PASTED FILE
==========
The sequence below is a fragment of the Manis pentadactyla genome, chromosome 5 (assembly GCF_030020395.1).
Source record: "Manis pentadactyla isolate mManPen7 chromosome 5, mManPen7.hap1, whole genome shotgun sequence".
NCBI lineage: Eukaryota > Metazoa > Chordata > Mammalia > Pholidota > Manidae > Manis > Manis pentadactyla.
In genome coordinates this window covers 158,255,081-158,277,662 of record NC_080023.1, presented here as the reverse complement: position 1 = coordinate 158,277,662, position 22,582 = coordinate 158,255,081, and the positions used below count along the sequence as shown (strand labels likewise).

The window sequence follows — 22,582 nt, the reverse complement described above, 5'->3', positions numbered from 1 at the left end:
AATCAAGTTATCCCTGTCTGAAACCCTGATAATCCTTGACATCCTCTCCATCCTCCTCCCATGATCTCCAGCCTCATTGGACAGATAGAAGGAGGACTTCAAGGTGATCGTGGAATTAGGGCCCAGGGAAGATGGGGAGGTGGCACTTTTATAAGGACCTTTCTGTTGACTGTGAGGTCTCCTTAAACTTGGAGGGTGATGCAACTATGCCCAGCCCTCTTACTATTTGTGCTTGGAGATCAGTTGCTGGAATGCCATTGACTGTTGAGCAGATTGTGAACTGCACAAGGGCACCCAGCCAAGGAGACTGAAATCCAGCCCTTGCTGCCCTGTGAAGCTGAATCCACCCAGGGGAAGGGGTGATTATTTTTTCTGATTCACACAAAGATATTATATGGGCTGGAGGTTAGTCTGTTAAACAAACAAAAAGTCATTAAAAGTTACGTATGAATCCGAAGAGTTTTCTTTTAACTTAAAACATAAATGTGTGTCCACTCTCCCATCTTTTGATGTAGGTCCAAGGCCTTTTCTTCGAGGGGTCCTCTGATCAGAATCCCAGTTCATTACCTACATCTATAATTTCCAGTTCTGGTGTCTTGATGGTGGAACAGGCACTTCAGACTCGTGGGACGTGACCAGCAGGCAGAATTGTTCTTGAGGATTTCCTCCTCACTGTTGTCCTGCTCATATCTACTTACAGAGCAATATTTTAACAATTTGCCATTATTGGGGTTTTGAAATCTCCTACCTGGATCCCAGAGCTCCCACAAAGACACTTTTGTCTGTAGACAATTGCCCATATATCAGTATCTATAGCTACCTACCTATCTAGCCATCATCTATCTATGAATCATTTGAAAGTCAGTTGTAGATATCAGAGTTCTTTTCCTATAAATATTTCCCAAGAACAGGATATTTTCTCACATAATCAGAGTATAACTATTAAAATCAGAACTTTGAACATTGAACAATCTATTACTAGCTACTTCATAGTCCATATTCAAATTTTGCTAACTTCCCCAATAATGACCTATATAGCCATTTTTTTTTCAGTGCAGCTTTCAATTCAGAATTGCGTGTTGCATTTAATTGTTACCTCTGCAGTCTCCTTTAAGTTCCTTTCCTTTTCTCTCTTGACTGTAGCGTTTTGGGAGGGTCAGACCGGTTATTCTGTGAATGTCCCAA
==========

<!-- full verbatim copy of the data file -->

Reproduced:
The sequence below is a fragment of the Manis pentadactyla genome, chromosome 5 (assembly GCF_030020395.1).
Source record: "Manis pentadactyla isolate mManPen7 chromosome 5, mManPen7.hap1, whole genome shotgun sequence".
NCBI lineage: Eukaryota > Metazoa > Chordata > Mammalia > Pholidota > Manidae > Manis > Manis pentadactyla.
In genome coordinates this window covers 158,255,081-158,277,662 of record NC_080023.1, presented here as the reverse complement: position 1 = coordinate 158,277,662, position 22,582 = coordinate 158,255,081, and the positions used below count along the sequence as shown (strand labels likewise).

The window sequence follows — 22,582 nt, the reverse complement described above, 5'->3', positions numbered from 1 at the left end:
AATCAAGTTATCCCTGTCTGAAACCCTGATAATCCTTGACATCCTCTCCATCCTCCTCCCATGATCTCCAGCCTCATTGGACAGATAGAAGGAGGACTTCAAGGTGATCGTGGAATTAGGGCCCAGGGAAGATGGGGAGGTGGCACTTTTATAAGGACCTTTCTGTTGACTGTGAGGTCTCCTTAAACTTGGAGGGTGATGCAACTATGCCCAGCCCTCTTACTATTTGTGCTTGGAGATCAGTTGCTGGAATGCCATTGACTGTTGAGCAGATTGTGAACTGCACAAGGGCACCCAGCCAAGGAGACTGAAATCCAGCCCTTGCTGCCCTGTGAAGCTGAATCCACCCAGGGGAAGGGGTGATTATTTTTTCTGATTCACACAAAGATATTATATGGGCTGGAGGTTAGTCTGTTAAACAAACAAAAAGTCATTAAAAGTTACGTATGAATCCGAAGAGTTTTCTTTTAACTTAAAACATAAATGTGTGTCCACTCTCCCATCTTTTGATGTAGGTCCAAGGCCTTTTCTTCGAGGGGTCCTCTGATCAGAATCCCAGTTCATTACCTACATCTATAATTTCCAGTTCTGGTGTCTTGATGGTGGAACAGGCACTTCAGACTCGTGGGACGTGACCAGCAGGCAGAATTGTTCTTGAGGATTTCCTCCTCACTGTTGTCCTGCTCATATCTACTTACAGAGCAATATTTTAACAATTTGCCATTATTGGGGTTTTGAAATCTCCTACCTGGATCCCAGAGCTCCCACAAAGACACTTTTGTCTGTAGACAATTGCCCATATATCAGTATCTATAGCTACCTACCTATCTAGCCATCATCTATCTATGAATCATTTGAAAGTCAGTTGTAGATATCAGAGTTCTTTTCCTATAAATATTTCCCAAGAACAGGATATTTTCTCACATAATCAGAGTATAACTATTAAAATCAGAACTTTGAACATTGAACAATCTATTACTAGCTACTTCATAGTCCATATTCAAATTTTGCTAACTTCCCCAATAATGACCTATATAGCCATTTTTTTTTCAGTGCAGCTTTCAATTCAGAATTGCGTGTTGCATTTAATTGTTACCTCTGCAGTCTCCTTTAAGTTCCTTTCCTTTTCTCTCTTGACTGTAGCGTTTTGGGAGGGTCAGACCGGTTATTCTGTGAATGTCCCAA